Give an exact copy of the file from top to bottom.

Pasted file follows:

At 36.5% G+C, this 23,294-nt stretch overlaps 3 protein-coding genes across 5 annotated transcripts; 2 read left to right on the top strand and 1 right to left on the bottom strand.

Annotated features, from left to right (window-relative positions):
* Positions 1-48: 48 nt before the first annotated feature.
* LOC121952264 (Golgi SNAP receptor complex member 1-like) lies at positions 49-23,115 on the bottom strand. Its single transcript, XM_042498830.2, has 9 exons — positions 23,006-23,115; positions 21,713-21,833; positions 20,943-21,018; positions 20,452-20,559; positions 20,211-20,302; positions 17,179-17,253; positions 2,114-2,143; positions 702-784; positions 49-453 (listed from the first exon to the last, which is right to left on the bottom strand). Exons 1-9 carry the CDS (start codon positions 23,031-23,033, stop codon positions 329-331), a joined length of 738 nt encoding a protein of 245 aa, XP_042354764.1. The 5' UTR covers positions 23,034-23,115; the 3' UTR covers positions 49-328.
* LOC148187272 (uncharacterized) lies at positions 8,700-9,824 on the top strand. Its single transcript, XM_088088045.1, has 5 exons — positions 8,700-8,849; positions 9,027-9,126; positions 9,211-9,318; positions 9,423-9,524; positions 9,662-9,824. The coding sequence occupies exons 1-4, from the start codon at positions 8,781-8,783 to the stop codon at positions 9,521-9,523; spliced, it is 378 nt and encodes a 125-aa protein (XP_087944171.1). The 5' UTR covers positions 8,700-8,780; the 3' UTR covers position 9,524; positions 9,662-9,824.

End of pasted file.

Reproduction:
At 36.5% G+C, this 23,294-nt stretch overlaps 3 protein-coding genes across 5 annotated transcripts; 2 read left to right on the top strand and 1 right to left on the bottom strand.

Annotated features, from left to right (window-relative positions):
* Positions 1-48: 48 nt before the first annotated feature.
* LOC121952264 (Golgi SNAP receptor complex member 1-like) lies at positions 49-23,115 on the bottom strand. Its single transcript, XM_042498830.2, has 9 exons — positions 23,006-23,115; positions 21,713-21,833; positions 20,943-21,018; positions 20,452-20,559; positions 20,211-20,302; positions 17,179-17,253; positions 2,114-2,143; positions 702-784; positions 49-453 (listed from the first exon to the last, which is right to left on the bottom strand). Exons 1-9 carry the CDS (start codon positions 23,031-23,033, stop codon positions 329-331), a joined length of 738 nt encoding a protein of 245 aa, XP_042354764.1. The 5' UTR covers positions 23,034-23,115; the 3' UTR covers positions 49-328.
* LOC148187272 (uncharacterized) lies at positions 8,700-9,824 on the top strand. Its single transcript, XM_088088045.1, has 5 exons — positions 8,700-8,849; positions 9,027-9,126; positions 9,211-9,318; positions 9,423-9,524; positions 9,662-9,824. The coding sequence occupies exons 1-4, from the start codon at positions 8,781-8,783 to the stop codon at positions 9,521-9,523; spliced, it is 378 nt and encodes a 125-aa protein (XP_087944171.1). The 5' UTR covers positions 8,700-8,780; the 3' UTR covers position 9,524; positions 9,662-9,824.